And, of course, there should be no criticism of the American Kennel Club's requirement that only intact dogs be eligible for showing. Nor should their be any criticism of the Kennel Club's long-standing promotion that pure-bred dogs are the "best dogs," never mind the huge number of genetic defects to be found in AKC dogs.

Instead, the parties have repeatedly agreed on a plan based on "Legislation, Education and Sterilization," or LES.

By "Legislation," the parties meant imposing more punishments on the dog-owning public.

Dog and cat licenses will be required, or the animals will be rounded up and killed.

Vaccines will be required, or the animals will be rounded up and killed.

Of course everyone should voluntarily spay and neuter their pet, but if they don't, there should be mandatory spay and neuter laws, with big fines and licensing fees. And if that does not work, then we will push to have unlicensed and unspayed dogs and cats seized and summarily killed.

By "Education" the humane movement means taking a few pound puppies to schools and lecturing kids about how horrible it is to be cruel to animals.

What will not be mentioned at these sessions is the fact that 75 percent of the healthy dogs and cats given to the pounds are killed, and that a state or city contract to kills dogs is what funds the shelter to begin with.

There will be no mention that most dogs and cats are killed after only just a few days wait, and that this killing goes on even when cages are empty.

There will be no discussion of how the humane movement has consistently opposed city- and state-subsidized spay-neuter initiatives.

There will be no mention of how most shelters discourage fostering of their overflow and consider volunteers "too much work." Nor will there be a discussion of how little community outreach is done to place or showcase dogs placed at the shelter.

Instead, the message told to the kids -- and the public in general -- will be a simple one: People are irresponsible and they are to blame for so many cats and dogs going to the gas chamber.

And as for "Sterilization," the humane movement means only "free market" sterilization at the local for-profit veterinary clinic. Whatever price they set is fine. Can't afford it? Then you are really too poor to own a cat or dog at all. Never mind that you are old and on a fixed income. Never mind that you earn only $7 an hour at WalMart. Only people with credit cards and significant home equity should own cats and dogs.

Of course, the LES paradigm has been a complete and utter failure. As Nathan Winograd notes,
“Whenever a shelter kills a homeless animal entrusted to its care, it has profoundly failed. And animal shelters fail, as general rule, 50 to 80 percent of the time. Put it another way, animal sheltering is an industry whose leadership mostly fails.”
The "humane" movement has made peace with its history of failure. In fact, the web sites of most of these organizations actually argue that killing dogs and cats is the "best outcome" for shelter dogs and cats and is much preferred to having animals held for a few weeks in a kennel situation.

This message is repeated so often that through sheer repetition it starts to sound like truth.

But what does this mean? Does this mean that the dogs in your kennel runs are better dead than being owned by you? Yes, according to most humane organizations. Does this mean that animals at the zoo are better dead than kept in cages? Yes, according to most humane organizations.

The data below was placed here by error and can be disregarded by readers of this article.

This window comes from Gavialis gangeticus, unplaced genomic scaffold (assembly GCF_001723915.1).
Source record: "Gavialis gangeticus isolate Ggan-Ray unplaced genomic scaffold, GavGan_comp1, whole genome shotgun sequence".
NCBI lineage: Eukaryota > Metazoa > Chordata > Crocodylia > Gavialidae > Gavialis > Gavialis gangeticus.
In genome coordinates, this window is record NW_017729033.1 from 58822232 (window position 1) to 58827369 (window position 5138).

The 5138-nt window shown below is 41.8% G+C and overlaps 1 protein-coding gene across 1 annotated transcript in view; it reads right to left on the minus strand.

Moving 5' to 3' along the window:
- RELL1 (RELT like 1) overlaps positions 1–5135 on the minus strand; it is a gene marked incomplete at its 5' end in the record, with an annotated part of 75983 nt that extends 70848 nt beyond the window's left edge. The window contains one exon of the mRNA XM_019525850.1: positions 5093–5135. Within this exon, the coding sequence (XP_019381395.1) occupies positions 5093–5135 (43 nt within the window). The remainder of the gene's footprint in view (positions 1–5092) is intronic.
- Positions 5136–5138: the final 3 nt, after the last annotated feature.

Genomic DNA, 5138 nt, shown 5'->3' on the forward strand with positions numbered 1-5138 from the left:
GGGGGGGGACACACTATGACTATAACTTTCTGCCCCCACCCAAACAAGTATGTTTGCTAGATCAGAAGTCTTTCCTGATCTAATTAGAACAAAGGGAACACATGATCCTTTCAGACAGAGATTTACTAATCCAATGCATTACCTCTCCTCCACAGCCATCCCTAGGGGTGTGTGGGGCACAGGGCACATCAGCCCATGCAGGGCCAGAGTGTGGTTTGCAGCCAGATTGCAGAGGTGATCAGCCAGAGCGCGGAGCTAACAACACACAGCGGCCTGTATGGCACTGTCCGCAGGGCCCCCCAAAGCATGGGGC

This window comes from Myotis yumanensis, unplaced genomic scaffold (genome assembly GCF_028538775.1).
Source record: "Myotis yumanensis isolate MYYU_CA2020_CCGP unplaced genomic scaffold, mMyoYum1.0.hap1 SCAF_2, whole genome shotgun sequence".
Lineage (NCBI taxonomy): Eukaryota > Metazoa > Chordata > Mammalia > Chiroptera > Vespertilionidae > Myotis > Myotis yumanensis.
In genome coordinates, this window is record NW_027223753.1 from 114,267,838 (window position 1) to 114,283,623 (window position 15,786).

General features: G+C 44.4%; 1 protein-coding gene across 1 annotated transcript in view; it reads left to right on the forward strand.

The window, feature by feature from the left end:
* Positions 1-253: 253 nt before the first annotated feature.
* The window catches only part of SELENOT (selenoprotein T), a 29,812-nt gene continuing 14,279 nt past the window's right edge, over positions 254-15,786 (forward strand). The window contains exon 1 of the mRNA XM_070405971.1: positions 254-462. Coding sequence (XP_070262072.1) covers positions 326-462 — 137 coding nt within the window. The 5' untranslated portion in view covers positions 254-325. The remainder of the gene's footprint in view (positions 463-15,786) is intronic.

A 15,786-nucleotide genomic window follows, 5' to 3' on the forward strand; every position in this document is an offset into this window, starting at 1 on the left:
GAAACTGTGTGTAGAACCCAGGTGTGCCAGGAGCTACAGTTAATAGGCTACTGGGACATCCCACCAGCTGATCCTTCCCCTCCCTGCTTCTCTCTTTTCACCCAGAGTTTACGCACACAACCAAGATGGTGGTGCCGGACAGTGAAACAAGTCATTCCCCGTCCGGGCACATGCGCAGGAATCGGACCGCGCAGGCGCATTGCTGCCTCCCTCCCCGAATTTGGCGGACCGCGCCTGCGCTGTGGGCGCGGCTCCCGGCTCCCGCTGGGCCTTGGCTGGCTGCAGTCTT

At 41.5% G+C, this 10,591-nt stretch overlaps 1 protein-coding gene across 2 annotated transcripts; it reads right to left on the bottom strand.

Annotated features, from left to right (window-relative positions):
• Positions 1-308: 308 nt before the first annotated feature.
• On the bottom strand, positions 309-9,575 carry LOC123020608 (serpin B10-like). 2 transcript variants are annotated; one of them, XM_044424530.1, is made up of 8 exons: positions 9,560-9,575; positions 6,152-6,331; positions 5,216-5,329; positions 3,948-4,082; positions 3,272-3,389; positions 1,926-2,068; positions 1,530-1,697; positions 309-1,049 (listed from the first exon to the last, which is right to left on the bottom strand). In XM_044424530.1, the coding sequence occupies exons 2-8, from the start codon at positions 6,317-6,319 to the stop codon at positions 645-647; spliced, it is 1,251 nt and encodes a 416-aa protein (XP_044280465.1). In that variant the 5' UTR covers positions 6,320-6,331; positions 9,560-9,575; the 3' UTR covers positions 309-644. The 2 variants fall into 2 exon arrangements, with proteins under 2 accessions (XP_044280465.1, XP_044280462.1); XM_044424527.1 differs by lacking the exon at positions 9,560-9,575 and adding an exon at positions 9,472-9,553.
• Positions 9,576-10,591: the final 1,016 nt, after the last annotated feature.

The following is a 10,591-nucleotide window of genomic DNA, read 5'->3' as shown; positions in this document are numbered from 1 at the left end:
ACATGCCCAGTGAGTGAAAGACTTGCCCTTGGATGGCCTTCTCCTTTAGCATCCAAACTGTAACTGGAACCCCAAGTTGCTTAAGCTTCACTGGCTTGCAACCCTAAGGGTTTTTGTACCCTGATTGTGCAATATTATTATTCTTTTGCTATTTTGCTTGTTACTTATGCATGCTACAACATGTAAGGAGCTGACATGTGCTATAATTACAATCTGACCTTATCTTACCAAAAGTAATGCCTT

The Blue Solution is the only solution they know. Never mind if the animals they want to administer this solution to seem quite fine and happy. The humane movement knows best. Just ask them, and they will tell you.

Part of the Legislate-Educate-Sterilize paradigm is unity. Unity is important because it is only by "singing out of the same hymnal" that mass absolution for killing 5 million cats and dogs a year can be achieved.

And so, if one small group or another breaks rank, that group is denounced, ignored, marginalized, or pushed back into into the fold.

The result has been a nearly complete suppression of innovation. If a City like Los Angeles or San Francisco shows that subsidized high-volume spay-neuter clinics can work to reduce the number of unwanted pets, then those results are ignored, and efforts are made to get the program killed or repealed as quickly as possible.

If a no-kill shelter pops up, the humane organizations move to demonize it by saying that such programs "only push the killing on to the backs of other shelters."

If the No-Kill shelter actually takes ALL admissions, as does the Tomkins County shelter in New York, then that fact is simply ignored. The consensus mantra is simply repeated: "There are no such things as No-Kill shelters in this country. Shelters that claim they are 'No-Kill' are simply selecting out the easy to adopt dogs, and deflecting all the others to shelters that have to do the dirty work."

Never mind if that's not true.

Ignore the experience of San Francisco and Charlotesville, Virginia which have shown that it's possible to have open admissions and still adopt out 90 percent of all the dogs, cats, kittens and puppies.

The bizarre thing here is that the humane organizations seem completely dense. Even as they threaten to kill even more dogs and cats, they seem confused as to why the public is not eager to rush down to "the killing rooms" in order to pick out one lucky survivor from the pile.

Surely the average American is eager to drag his or kids down to the bad part of town in order to enter a kill shelter reeking of urine and feces?

Doesn't everyone want to answer their children's questions about what happens to all the other dogs and cats that are not picked?